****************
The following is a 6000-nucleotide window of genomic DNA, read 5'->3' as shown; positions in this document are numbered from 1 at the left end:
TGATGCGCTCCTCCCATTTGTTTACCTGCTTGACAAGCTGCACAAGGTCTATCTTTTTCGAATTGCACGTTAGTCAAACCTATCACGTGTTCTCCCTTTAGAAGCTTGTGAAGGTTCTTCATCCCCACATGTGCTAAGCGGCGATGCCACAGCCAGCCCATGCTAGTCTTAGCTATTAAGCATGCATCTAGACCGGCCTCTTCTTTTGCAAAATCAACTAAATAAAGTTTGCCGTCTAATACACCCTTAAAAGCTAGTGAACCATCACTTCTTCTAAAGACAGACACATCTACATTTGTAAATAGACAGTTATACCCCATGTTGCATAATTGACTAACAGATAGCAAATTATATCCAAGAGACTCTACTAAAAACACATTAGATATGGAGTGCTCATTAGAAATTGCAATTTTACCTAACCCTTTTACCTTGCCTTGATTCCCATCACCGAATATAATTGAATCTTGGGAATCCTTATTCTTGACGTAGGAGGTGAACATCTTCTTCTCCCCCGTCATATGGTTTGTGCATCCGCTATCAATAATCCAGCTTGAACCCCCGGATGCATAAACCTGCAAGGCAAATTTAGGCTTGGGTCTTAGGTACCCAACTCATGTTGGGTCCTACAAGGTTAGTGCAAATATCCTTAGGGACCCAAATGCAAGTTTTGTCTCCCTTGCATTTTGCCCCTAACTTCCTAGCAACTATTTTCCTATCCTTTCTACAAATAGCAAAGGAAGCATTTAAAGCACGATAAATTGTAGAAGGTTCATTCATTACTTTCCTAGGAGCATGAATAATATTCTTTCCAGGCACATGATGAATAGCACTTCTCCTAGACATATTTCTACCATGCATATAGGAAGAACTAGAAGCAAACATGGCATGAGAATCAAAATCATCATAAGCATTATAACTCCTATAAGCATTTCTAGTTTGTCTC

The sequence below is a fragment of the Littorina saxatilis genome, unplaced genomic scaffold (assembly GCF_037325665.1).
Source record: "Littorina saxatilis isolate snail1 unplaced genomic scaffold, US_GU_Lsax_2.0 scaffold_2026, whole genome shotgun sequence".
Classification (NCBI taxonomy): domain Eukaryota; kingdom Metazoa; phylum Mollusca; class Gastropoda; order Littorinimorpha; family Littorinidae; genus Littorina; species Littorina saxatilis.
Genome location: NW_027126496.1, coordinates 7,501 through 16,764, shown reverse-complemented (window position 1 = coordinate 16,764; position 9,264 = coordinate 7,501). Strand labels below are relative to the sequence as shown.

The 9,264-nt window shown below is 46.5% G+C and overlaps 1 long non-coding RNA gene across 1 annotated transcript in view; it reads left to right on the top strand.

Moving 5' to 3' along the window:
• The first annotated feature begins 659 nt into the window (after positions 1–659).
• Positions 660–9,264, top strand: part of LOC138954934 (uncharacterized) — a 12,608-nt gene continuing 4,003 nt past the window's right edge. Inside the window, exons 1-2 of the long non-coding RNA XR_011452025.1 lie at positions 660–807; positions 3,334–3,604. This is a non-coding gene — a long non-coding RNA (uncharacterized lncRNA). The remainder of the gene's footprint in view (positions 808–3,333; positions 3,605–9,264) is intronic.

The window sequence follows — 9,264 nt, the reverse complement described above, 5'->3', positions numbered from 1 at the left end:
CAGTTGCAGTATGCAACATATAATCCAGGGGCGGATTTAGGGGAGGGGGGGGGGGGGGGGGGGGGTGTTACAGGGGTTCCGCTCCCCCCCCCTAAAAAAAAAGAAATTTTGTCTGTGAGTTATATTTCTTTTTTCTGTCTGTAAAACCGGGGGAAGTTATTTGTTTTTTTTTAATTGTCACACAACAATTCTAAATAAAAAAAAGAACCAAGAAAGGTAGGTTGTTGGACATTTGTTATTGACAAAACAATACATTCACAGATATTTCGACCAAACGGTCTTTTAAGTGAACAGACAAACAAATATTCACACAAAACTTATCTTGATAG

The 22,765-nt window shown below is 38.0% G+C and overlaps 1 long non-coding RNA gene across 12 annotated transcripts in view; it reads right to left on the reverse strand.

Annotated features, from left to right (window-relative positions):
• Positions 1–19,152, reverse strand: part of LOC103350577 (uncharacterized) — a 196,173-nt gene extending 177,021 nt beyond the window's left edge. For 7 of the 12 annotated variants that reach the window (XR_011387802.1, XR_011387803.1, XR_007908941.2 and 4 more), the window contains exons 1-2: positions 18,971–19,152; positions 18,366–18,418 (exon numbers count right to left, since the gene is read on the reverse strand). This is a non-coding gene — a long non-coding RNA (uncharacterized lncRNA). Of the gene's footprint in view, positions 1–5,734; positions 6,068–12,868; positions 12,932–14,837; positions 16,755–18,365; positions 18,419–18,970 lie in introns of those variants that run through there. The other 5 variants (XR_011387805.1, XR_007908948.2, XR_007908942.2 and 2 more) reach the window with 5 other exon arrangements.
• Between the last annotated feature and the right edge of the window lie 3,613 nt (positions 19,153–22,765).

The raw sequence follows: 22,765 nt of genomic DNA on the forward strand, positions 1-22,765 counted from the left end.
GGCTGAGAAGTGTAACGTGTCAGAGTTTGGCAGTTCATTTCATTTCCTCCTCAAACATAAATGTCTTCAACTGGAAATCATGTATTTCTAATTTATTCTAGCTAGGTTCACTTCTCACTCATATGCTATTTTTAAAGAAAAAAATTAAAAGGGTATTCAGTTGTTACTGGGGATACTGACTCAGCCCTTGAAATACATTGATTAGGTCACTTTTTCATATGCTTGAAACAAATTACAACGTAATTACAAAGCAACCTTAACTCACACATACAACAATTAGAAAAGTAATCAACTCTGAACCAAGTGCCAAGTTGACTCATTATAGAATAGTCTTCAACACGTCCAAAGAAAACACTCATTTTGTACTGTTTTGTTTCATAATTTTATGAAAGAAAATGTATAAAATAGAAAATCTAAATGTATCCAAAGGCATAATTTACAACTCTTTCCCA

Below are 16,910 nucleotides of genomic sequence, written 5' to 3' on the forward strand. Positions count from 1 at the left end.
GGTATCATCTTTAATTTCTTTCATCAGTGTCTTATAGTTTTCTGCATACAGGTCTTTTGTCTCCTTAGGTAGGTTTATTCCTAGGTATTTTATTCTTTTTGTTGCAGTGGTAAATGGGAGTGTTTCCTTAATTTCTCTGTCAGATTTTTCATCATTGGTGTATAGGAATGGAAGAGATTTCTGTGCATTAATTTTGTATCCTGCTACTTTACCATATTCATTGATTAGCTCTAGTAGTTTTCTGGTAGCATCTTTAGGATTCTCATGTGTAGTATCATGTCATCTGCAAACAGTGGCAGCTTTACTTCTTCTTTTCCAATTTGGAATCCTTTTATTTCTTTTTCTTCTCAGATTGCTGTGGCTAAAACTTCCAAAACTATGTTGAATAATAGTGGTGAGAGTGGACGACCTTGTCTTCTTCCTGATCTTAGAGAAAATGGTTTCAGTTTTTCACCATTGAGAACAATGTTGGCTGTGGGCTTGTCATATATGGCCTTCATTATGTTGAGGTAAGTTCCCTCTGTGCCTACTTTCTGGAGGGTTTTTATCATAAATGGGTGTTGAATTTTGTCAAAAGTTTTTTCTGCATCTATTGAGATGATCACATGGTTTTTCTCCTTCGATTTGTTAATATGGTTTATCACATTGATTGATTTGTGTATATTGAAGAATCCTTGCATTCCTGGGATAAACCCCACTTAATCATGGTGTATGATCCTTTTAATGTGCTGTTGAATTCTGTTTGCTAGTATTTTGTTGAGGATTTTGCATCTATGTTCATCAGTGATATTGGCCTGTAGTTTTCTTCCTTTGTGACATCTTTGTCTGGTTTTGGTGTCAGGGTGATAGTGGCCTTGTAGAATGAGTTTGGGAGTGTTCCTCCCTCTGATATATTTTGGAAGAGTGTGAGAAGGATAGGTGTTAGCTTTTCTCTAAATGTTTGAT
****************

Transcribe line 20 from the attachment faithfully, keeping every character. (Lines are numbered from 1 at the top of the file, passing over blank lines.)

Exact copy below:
GGTATCATCTTTAATTTCTTTCATCAGTGTCTTATAGTTTTCTGCATACAGGTCTTTTGTCTCCTTAGGTAGGTTTATTCCTAGGTATTTTATTCTTTTTGTTGCAGTGGTAAATGGGAGTGTTTCCTTAATTTCTCTGTCAGATTTTTCATCATTGGTGTATAGGAATGGAAGAGATTTCTGTGCATTAATTTTGTATCCTGCTACTTTACCATATTCATTGATTAGCTCTAGTAGTTTTCTGGTAGCATCTTTAGGATTCTCATGTGTAGTATCATGTCATCTGCAAACAGTGGCAGCTTTACTTCTTCTTTTCCAATTTGGAATCCTTTTATTTCTTTTTCTTCTCAGATTGCTGTGGCTAAAACTTCCAAAACTATGTTGAATAATAGTGGTGAGAGTGGACGACCTTGTCTTCTTCCTGATCTTAGAGAAAATGGTTTCAGTTTTTCACCATTGAGAACAATGTTGGCTGTGGGCTTGTCATATATGGCCTTCATTATGTTGAGGTAAGTTCCCTCTGTGCCTACTTTCTGGAGGGTTTTTATCATAAATGGGTGTTGAATTTTGTCAAAAGTTTTTTCTGCATCTATTGAGATGATCACATGGTTTTTCTCCTTCGATTTGTTAATATGGTTTATCACATTGATTGATTTGTGTATATTGAAGAATCCTTGCATTCCTGGGATAAACCCCACTTAATCATGGTGTATGATCCTTTTAATGTGCTGTTGAATTCTGTTTGCTAGTATTTTGTTGAGGATTTTGCATCTATGTTCATCAGTGATATTGGCCTGTAGTTTTCTTCCTTTGTGACATCTTTGTCTGGTTTTGGTGTCAGGGTGATAGTGGCCTTGTAGAATGAGTTTGGGAGTGTTCCTCCCTCTGATATATTTTGGAAGAGTGTGAGAAGGATAGGTGTTAGCTTTTCTCTAAATGTTTGAT